Erzen also takes a deeper look at the appeal of traditional gender roles in a postfeminist era saturated with narratives of girl power. If Twilight’s fantasies of romance and power reflect the fears, insecurities, and longings of the women who love it, the fanpire itself, Erzen shows, offers a space for meaningful bonding, mutual understanding, and friendship.
Part journalistic investigation and part cultural analysis, Fanpire will appeal to obsessed fans, Twilight haters, and bemused onlookers alike.

(retrieved from Amazon Mon, 30 Sep 2013 14:06:40 -0400)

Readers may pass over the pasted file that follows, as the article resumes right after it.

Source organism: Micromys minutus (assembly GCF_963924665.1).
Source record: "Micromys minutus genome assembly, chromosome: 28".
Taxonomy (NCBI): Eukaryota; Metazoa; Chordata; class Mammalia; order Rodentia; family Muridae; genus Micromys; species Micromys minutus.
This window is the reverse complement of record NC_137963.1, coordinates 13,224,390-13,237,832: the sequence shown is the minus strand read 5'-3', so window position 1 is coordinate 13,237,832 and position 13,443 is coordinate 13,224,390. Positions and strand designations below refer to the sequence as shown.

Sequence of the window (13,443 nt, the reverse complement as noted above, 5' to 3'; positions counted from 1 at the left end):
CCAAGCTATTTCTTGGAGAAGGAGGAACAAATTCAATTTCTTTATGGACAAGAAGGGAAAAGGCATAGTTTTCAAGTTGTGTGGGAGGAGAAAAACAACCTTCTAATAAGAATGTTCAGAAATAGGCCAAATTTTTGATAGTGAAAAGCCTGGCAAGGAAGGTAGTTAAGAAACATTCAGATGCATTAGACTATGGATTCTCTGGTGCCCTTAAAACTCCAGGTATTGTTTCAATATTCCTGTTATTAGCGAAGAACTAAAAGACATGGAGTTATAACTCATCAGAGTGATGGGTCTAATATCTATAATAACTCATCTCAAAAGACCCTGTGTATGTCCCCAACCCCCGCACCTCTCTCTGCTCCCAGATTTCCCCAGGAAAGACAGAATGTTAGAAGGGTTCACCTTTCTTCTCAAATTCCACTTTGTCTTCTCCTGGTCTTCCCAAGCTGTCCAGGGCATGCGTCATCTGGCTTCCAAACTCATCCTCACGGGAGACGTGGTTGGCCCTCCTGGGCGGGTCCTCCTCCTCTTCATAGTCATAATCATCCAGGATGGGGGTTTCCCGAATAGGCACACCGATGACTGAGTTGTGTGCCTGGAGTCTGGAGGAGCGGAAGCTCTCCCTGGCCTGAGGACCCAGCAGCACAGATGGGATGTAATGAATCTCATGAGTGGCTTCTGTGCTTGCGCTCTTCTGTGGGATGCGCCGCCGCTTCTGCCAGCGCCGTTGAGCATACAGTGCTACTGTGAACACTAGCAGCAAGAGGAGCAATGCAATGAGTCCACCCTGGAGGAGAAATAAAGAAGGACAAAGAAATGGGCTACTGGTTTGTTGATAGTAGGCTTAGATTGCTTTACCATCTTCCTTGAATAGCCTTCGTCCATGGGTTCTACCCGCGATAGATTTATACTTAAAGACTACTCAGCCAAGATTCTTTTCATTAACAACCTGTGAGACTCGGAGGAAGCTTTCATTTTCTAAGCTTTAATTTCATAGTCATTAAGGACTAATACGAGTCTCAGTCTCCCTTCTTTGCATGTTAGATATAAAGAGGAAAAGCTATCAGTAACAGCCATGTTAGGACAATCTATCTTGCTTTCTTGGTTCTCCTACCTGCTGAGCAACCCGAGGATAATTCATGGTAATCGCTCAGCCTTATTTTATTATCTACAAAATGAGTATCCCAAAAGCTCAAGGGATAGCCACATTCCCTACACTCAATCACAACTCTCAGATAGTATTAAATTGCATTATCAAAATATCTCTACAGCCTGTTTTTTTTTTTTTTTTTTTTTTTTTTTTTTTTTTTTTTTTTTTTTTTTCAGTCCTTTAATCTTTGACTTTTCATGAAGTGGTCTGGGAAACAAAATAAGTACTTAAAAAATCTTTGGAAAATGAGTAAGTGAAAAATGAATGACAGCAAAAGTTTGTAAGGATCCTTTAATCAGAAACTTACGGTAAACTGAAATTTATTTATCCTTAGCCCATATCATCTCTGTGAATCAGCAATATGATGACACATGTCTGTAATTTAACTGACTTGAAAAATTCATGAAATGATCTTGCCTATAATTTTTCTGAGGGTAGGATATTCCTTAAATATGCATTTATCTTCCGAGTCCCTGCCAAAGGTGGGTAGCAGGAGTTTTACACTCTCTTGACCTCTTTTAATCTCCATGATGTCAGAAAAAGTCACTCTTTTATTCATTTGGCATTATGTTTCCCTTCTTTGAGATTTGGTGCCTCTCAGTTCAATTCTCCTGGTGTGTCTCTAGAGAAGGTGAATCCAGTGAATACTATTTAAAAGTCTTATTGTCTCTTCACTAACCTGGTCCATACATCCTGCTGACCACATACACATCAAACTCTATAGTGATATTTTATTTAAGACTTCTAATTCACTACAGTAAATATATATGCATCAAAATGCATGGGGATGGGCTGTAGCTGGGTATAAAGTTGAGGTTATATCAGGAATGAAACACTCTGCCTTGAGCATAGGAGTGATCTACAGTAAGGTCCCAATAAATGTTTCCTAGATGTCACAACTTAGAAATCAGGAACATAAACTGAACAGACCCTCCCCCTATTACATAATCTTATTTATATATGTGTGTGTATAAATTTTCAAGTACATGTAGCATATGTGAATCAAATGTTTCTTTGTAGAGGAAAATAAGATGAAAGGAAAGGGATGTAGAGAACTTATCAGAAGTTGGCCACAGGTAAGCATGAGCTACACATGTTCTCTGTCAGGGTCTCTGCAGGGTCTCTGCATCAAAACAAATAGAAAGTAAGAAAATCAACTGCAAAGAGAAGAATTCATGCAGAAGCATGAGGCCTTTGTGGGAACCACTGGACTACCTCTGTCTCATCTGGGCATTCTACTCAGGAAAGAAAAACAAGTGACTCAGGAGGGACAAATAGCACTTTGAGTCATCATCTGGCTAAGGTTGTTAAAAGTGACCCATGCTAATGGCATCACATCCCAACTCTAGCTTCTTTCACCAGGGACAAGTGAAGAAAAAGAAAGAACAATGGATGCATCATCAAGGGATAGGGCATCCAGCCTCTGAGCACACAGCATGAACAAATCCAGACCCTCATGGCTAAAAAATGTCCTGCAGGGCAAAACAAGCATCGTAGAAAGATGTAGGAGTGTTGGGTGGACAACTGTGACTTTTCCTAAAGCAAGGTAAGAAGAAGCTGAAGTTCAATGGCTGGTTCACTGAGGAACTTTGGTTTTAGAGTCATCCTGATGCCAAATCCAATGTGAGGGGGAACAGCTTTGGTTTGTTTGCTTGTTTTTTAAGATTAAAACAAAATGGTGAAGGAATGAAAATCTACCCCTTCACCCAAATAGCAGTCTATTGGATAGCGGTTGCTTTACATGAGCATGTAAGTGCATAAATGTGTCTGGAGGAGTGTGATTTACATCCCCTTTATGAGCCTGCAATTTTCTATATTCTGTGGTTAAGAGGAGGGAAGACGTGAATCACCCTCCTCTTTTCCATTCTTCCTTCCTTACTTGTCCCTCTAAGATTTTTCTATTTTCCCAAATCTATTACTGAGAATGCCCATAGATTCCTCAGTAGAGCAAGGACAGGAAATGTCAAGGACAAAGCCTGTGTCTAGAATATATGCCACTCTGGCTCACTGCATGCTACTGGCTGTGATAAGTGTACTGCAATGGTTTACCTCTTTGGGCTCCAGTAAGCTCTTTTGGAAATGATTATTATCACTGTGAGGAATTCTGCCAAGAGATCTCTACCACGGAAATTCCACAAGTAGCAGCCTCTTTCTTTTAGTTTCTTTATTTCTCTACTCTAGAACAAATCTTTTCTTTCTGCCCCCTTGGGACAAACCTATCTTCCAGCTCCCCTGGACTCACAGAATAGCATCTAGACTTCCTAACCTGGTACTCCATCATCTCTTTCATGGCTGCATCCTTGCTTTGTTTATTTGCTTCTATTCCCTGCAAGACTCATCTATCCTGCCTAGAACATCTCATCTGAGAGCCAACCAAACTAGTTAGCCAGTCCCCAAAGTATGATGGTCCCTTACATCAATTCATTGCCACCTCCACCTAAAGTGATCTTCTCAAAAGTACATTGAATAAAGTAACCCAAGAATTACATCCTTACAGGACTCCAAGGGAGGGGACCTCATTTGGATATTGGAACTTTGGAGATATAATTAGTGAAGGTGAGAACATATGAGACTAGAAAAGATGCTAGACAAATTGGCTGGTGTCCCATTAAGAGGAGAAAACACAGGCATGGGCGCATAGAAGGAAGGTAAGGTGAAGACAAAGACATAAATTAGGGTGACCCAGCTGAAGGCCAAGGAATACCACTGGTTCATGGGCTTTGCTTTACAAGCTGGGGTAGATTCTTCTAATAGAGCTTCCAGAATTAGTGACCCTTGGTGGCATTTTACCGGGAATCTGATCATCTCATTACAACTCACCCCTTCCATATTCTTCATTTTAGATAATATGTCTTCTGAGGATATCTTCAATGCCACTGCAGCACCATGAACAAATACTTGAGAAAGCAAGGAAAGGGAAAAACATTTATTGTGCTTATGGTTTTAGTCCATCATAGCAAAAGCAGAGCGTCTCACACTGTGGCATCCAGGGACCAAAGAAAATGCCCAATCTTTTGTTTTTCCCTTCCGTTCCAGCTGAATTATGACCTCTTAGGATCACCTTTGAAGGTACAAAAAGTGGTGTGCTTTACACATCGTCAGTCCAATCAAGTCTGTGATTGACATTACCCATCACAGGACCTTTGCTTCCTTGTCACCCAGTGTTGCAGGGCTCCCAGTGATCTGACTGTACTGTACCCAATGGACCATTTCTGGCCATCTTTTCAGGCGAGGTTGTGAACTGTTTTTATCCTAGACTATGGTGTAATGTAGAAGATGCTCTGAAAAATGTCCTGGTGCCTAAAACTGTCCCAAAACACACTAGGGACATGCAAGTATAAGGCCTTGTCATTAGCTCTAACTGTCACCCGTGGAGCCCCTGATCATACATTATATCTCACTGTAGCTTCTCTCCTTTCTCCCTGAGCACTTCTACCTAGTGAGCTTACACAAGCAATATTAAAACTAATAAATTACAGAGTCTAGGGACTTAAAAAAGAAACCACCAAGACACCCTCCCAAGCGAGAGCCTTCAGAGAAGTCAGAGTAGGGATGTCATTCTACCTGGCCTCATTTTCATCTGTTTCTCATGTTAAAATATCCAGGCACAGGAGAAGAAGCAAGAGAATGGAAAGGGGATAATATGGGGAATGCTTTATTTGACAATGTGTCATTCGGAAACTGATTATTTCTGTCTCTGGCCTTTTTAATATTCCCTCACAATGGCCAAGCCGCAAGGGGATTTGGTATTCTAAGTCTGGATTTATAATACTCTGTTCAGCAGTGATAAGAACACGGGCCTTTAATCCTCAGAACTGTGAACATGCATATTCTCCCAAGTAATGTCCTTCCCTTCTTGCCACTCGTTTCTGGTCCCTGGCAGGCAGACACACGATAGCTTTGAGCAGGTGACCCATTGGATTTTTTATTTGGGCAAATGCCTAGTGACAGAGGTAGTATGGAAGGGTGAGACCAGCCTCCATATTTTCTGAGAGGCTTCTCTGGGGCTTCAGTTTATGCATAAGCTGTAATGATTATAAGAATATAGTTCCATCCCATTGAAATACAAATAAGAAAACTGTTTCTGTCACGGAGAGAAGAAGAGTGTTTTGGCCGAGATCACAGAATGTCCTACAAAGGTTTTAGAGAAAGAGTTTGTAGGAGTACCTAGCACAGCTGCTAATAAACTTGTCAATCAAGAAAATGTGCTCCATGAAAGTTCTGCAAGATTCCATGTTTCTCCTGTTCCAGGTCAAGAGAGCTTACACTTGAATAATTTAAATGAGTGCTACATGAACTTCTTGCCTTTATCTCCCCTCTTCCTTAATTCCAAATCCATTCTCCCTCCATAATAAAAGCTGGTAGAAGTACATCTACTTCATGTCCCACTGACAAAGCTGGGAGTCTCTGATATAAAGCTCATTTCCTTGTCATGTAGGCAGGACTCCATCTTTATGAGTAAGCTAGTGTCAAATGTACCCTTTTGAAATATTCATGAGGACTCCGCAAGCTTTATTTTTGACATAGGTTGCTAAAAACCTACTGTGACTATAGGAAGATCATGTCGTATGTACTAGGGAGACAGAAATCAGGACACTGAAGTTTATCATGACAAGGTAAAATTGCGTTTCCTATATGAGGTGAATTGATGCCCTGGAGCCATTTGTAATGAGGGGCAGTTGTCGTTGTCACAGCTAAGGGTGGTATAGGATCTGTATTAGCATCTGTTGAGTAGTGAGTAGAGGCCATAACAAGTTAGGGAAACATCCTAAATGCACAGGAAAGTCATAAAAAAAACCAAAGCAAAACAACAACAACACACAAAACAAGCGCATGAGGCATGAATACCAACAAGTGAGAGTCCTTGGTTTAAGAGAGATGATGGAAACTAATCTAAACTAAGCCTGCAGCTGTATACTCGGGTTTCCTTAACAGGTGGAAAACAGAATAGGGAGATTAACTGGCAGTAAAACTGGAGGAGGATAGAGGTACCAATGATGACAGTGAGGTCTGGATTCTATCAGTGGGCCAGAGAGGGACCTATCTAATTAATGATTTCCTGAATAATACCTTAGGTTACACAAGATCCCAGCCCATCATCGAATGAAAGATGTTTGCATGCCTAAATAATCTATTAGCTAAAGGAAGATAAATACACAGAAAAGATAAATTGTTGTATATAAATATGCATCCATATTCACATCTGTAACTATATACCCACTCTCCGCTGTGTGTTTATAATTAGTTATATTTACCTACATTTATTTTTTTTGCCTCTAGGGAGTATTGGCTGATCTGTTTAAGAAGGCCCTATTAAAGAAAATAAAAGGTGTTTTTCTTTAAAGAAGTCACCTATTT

"Fanpire: The Twilight Saga and the Women Who Love It is a mixture of journalism and cultural analysis that looks at one of the most successful cultural franchises in recent memory, Stephenie Meyer's Twilight series. Over 110 million copies of the books have sold worldwide, with translations into 37 languages. The release of New Moon in November 2009 was the third largest box-office opening ever. Millions check websites like the Twilight Lexicon and Twilight Moms for up-to-the minute information about the books and films. MTV even has a Twilight correspondent. Erzen investigates how the series, which appeals to a great extent to conservative Christian girls and women, sheds light on the yearnings and dissatisfactions of its readers. She also explores what obsessive interest in the Twilight romance among middle-aged women says about the failure of marriage as a romantic institution, how it affects the thinking of young women faced with sexual decision-making in their own lives, and how it embodies the idea that women are already empowered and thus in no need of feminism. This book is written in an entertaining and accessible style to appeal to parents, teachers, and friends of Twilight fans who earnestly wish to understand why their daughters and peers are so obsessed. While the book is a critical assessment of Twilight's ideas of romance, relationships, sexuality, religion, and the commerce surrounding the franchise, Erzen is respectful of fans' experiences and the pleasures they take in the books and fandom. With wit and candor, Erzen explores how she herself is appalled by the series' ideology and yet irresistably drawn in by its over-the-top romantic appeal. Twi-hards, as obsessed fans call themselves, are an active community, both online and in-person. Erzen's research for Fanpire has involved not only long hours in chat rooms, but has taken her to Twilight conventions, to movie premieres put on by the fans, to Forks, the small Washington town that serves as the setting of the saga, and has involved interviews with dozens of fans. She will be able to do a lot of Internet-based promotion to all the fans she has met in her research--as well as to the relgious studies and women's studies worlds, online and in academia. *65,000 words"-- "From Barbie dolls to blockbuster films, the Twilight saga has bedazzled millions of fans and generated billions in revenue. Tanya Erzen introduces us to the global fanpire- members of Edward-addiction groups, twi-rock musicians and adherents of vampire religion- to explain how Twilight has become a massive cultural phenomenon, and why women and girls derive such pleasure from Twilight's fantasies of romance and power. In the supernatural world of Twilight's vampires and werewolves, the fears, insecurities and longings of many girls and women about sex and relationships are confronted head-on. Like the characters in the books, fans imagine that they can have it all: empowerment, respect, and true love, fantasies that are reinforced by target marketing. At the same time, the solitary reader is now part of a far-flung fanpire of like-minded devotees, where she fashions new identities, and encounters belonging and enchantment in everyday life"--… (more)